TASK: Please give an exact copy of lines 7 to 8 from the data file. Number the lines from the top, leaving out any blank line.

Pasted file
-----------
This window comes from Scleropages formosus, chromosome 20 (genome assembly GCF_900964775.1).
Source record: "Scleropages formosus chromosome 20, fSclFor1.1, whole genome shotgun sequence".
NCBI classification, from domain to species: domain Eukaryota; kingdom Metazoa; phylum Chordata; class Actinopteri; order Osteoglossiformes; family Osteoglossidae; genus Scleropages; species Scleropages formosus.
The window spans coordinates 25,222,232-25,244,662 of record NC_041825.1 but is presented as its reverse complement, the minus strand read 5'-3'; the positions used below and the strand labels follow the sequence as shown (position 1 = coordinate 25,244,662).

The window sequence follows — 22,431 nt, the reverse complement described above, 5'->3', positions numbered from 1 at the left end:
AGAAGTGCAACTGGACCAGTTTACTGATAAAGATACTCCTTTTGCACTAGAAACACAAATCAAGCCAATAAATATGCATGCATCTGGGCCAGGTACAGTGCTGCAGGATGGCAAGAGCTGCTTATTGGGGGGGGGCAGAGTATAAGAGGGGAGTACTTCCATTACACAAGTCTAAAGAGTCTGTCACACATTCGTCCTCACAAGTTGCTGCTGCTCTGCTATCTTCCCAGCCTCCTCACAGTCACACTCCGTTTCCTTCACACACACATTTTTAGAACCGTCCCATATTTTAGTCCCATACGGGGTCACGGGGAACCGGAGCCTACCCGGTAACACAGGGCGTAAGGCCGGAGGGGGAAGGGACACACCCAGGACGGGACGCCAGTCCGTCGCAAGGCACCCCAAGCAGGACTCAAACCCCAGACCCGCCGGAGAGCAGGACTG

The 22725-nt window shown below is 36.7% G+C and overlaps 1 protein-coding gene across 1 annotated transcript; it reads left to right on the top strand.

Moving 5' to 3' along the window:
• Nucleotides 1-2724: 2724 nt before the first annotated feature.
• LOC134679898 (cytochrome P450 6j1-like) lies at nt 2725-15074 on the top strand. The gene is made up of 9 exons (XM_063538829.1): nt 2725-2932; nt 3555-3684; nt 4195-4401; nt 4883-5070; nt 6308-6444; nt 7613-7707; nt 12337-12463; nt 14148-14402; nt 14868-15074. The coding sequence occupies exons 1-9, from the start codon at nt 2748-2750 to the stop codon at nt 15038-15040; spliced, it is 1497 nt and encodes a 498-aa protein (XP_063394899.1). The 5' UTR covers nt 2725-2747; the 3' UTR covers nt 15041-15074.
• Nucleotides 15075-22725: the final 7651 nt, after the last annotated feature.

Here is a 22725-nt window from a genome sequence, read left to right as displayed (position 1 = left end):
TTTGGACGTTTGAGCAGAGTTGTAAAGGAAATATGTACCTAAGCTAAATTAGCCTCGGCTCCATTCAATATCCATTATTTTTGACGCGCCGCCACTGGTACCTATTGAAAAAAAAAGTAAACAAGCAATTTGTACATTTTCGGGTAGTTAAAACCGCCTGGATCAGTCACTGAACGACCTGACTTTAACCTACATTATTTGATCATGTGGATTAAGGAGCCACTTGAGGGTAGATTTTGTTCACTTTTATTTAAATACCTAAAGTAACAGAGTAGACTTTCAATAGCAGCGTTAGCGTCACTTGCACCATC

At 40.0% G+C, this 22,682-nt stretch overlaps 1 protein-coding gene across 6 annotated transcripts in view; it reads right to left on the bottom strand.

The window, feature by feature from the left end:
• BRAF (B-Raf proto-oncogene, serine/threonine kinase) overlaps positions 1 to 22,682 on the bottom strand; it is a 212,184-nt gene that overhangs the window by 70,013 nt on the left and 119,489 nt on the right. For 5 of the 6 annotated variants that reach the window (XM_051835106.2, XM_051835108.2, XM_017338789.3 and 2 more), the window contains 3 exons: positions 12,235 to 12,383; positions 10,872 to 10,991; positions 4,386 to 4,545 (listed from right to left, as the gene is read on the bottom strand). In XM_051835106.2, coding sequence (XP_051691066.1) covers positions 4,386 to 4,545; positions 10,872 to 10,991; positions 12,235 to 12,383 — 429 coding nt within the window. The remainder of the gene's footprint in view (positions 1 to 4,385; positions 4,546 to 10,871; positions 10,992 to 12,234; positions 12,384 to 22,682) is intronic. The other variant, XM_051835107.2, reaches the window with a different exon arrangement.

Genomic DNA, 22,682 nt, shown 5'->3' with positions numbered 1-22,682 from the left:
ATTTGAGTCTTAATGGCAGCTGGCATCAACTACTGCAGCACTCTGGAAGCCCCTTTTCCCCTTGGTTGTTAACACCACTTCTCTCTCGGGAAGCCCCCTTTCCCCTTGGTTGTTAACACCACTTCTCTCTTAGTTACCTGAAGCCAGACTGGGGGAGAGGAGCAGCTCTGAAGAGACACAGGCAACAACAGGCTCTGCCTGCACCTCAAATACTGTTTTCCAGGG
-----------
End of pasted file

The 22725-nt window shown below is 36.7% G+C and overlaps 1 protein-coding gene across 1 annotated transcript; it reads left to right on the top strand.

Moving 5' to 3' along the window: